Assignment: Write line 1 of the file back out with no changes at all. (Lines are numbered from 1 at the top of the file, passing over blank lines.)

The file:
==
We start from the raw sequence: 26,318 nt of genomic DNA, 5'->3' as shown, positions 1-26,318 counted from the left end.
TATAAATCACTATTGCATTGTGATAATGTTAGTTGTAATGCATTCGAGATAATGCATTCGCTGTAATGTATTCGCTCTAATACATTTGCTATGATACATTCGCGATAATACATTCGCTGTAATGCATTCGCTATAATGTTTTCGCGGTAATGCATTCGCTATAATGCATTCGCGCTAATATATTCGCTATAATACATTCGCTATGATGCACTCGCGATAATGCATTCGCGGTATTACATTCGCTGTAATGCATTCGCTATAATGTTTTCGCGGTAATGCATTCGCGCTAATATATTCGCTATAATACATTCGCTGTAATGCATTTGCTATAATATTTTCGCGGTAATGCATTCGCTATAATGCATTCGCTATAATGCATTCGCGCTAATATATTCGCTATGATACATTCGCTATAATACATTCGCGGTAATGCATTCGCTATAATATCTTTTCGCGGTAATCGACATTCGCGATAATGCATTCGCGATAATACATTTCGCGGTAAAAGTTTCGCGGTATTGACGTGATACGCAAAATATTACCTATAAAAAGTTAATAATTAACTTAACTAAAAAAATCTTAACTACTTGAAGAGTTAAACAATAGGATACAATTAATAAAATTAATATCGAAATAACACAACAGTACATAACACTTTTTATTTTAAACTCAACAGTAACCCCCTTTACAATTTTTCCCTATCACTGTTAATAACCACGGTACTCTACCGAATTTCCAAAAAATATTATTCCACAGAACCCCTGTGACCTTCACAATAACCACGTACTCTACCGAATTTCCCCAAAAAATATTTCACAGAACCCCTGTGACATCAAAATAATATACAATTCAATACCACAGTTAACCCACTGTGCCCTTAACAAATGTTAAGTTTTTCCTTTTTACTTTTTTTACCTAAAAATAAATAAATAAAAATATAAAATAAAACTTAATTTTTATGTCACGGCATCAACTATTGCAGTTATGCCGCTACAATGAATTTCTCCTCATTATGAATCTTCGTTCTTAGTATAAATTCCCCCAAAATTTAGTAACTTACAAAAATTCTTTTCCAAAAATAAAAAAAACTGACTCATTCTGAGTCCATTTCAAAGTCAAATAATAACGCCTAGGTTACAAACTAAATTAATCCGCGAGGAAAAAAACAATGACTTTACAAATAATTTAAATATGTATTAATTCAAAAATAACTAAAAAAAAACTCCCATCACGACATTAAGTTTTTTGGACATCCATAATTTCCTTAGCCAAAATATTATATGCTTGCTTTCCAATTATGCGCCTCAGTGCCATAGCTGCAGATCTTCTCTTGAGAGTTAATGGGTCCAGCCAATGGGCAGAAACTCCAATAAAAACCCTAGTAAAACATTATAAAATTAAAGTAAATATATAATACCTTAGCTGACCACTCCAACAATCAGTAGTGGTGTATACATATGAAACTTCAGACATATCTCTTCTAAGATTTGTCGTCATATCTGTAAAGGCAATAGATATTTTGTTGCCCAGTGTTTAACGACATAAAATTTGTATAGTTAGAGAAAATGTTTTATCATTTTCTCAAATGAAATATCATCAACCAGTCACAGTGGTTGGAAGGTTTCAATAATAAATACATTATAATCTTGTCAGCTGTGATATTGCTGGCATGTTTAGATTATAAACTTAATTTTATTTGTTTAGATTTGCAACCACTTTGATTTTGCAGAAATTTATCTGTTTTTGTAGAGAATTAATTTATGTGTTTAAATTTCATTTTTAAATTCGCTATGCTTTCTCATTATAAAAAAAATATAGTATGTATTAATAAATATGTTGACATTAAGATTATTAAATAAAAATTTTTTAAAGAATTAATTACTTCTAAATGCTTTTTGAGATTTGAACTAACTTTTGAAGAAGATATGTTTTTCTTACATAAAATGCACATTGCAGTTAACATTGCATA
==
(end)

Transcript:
We start from the raw sequence: 26,318 nt of genomic DNA, 5'->3' as shown, positions 1-26,318 counted from the left end.